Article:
I theoretically had a contract review (salary raise, etc.) on December last year but it was not performed. I was told that it made no sense to do so as for that time I had only been there for half a year. It made sense to me, same initial situation as in here.

The future contract review is December this year. I want to ask about what will the improved conditions be. Well, probably not an exact thing but an approximation. My main concern is that if the conditions don't meet my expectations (by seeing job market and offers received) I would think on moving somewhere else, and I would not want to wait as long as 8 months to do so. I cannot directly ask for a raise as they will tell me "We'll see that on the annual review on December". Is it alright to ask "according to the way things are going (my performance, etc), what are the prospects of my annual review?" or something of the likes? I know an answer can be approximate and in the end be lower than what was first said, but an approximation is still better than nothing at all. This is also similar to the last part.

  • Don't you think that you asking about your future raise eight months in advance will tell your boss exactly that you "would not want to wait as long as 8 months" if you didn't like the answer?
    – mustaccio
    May 4, 2023 at 18:18
  • Do you have a contract, or not? Does your contract state your pay, how and when it will be reviewed?
    – spuck
    May 4, 2023 at 18:34
  • It states a pay and annually reviewed. The review process is not explained nor mentioned anywhere from what I have seen. @spuck
    – M.K
    May 10, 2023 at 11:13

4 Answers 4


Is it alright to ask "according to the way things are going (my performance, etc), what are the prospects of my annual review?" or something of the likes?

You can always ask anything you like.

But many companies have formal performance review processes. Those involve HR, budgeting, and a lot of preparation. In appears that your company has such a process each December.

In those companies, it would be unlikely for a manager to conduct an off-cycle performance review so that you can get a jump on your next job if necessary. As a manager, I would never give folks on my team an "approximation" of a future raise. I would always indicate that it must wait for the formal review process.

Instead, you should be less formally discussing your performance regularly with your manager, perhaps during weekly one-on-one meetings. You should seek a sense of "how am I doing" rather than "what will I be getting". My goal in these meetings was always to make sure my team wasn't surprised when performance review time came.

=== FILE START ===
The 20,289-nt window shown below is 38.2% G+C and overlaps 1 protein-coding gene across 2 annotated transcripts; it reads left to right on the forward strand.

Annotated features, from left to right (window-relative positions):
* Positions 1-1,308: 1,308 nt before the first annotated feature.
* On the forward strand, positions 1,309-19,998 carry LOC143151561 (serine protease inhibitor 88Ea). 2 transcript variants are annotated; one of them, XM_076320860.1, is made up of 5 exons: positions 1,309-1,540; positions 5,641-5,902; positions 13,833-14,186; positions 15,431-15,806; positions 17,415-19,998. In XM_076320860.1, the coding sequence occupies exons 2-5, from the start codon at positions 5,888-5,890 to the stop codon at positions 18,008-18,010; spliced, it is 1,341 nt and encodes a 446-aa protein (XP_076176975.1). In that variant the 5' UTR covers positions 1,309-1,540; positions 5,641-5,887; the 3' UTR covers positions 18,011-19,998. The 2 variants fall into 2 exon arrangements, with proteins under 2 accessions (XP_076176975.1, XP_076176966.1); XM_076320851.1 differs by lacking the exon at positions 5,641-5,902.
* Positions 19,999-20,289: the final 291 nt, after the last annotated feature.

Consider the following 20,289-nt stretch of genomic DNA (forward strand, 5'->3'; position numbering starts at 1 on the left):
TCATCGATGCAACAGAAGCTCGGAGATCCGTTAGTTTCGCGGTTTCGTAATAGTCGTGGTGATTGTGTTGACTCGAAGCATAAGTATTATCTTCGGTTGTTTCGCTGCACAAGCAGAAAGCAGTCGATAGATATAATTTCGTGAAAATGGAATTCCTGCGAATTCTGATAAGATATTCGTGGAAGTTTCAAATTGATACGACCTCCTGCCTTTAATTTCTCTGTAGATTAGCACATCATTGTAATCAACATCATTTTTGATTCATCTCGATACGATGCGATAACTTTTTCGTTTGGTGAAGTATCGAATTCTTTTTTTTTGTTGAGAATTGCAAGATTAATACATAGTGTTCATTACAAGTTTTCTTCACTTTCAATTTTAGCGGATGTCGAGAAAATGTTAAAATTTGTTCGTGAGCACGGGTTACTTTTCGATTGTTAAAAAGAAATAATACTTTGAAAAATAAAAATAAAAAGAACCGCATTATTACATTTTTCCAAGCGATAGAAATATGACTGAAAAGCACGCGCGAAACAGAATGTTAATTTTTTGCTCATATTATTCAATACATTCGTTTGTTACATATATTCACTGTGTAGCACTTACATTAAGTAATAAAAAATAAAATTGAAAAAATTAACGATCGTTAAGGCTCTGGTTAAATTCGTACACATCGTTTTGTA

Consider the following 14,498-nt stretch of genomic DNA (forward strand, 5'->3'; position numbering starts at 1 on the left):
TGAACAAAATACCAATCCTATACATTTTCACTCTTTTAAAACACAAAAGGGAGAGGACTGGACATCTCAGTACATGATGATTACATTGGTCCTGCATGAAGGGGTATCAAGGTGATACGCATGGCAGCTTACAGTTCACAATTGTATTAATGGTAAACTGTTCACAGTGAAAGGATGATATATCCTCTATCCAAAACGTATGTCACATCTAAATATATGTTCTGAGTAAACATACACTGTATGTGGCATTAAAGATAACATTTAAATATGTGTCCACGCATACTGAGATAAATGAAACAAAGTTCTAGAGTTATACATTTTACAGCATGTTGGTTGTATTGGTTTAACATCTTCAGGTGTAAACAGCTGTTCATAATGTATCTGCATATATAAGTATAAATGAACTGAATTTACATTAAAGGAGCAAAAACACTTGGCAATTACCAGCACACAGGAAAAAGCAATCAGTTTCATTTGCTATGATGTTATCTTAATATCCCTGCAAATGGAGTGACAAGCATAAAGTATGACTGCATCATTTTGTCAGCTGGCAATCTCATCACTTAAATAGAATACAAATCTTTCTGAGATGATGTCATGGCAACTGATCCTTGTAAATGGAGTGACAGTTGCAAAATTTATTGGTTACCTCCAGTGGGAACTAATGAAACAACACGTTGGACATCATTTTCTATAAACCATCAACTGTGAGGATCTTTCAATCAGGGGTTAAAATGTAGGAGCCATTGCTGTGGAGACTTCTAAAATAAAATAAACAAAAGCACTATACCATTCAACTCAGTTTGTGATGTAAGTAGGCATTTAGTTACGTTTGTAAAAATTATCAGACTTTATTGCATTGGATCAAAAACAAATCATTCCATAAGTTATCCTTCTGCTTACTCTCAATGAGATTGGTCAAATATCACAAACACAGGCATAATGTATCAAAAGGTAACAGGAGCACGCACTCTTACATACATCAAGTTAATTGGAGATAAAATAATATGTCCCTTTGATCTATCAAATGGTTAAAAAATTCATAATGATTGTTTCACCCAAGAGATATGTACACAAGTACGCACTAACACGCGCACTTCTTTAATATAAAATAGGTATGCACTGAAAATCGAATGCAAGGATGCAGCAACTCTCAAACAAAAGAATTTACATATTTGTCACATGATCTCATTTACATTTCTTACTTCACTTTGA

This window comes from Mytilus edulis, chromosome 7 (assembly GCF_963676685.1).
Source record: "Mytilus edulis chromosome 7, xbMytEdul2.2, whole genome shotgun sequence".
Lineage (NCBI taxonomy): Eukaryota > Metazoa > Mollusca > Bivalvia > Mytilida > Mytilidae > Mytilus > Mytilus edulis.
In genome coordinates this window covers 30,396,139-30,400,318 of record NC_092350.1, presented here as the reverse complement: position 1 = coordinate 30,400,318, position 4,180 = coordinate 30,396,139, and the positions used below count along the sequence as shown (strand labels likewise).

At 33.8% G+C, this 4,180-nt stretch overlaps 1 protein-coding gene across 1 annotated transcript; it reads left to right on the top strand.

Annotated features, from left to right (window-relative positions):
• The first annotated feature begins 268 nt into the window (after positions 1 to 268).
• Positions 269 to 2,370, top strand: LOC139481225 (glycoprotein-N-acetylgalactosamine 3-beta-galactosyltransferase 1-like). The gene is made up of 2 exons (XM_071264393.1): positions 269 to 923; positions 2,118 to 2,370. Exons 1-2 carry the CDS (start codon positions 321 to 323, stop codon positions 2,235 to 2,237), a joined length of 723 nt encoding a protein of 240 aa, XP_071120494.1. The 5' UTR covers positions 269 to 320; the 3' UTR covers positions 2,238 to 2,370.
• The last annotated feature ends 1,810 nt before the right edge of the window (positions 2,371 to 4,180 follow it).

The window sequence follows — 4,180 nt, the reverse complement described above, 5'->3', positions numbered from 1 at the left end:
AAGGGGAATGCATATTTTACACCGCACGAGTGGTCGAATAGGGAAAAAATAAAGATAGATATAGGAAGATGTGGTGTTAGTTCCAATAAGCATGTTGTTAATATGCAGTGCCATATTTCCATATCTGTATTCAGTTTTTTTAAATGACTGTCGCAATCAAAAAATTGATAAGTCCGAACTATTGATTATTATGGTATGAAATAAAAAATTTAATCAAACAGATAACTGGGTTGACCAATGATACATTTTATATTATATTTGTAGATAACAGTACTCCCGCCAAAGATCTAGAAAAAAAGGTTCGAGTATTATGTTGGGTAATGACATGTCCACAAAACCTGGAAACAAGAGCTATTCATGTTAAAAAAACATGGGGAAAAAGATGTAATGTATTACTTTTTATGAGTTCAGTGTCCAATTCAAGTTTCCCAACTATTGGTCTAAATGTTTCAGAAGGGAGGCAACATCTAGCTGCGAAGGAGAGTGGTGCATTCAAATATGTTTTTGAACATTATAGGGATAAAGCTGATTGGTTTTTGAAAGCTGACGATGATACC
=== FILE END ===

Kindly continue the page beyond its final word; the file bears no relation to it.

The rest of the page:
• 2
    Add "what would you need to see from me to help justify a raise and)or promotion" to the questions you might want to periodically ask your manager.
    – keshlam
    May 4, 2023 at 19:07

Short answer - you can ask.

Longer answer - I doubt you will get an answer that you seek. Almost all managers will say something along the lines of 'We'll see that on the annual review on December' (as you said).

You can during your one-on-ones or quarterly reviews or whatever regular catch-up you have with your management make sure that you are on track with all of your KPIs/Projects/Work so that come performance review time, you are at an Exceeds Expectation (or whatever your equivalent is)

That said - there's no reason why you can't ask for a raise at any time in a Company. Performance reviews or not.

Essentially, make the business case to your management:

  • This is what the Market rate for someone with my Skills/experience is
  • This is the value I bring to the business
  • These are the tasks which I have successfully completed
  • These are your costs if you need to replace me

Now, they might say 'We will wait till performance reviews' - in which case, I would start looking elsewhere - because a company that is invested in you will at least sit down and have the discussion. It may not lead to your preferred outcome, but you may find a compromise you are both happy with.

  • 2
    I'd tread very carefully .... sometimes, it could jeopardize your postion. May 4, 2023 at 15:24
  • 1
    Agree with most of this. Not the final paragraph, because process for setting/approving raises may require competitive evaluation against your peers, the annual financial report and budget for raises, and other things which your manger simply can not make promises about. You can discuss whether you deserve a raise, but actually getting it and how much may really be unanswerable until then. Unless you are at the point of "if I'm not paid at least $X I'm going to have to start taking competing job offers seriously", you may have to accept "I'll try" as the best answer you are going to get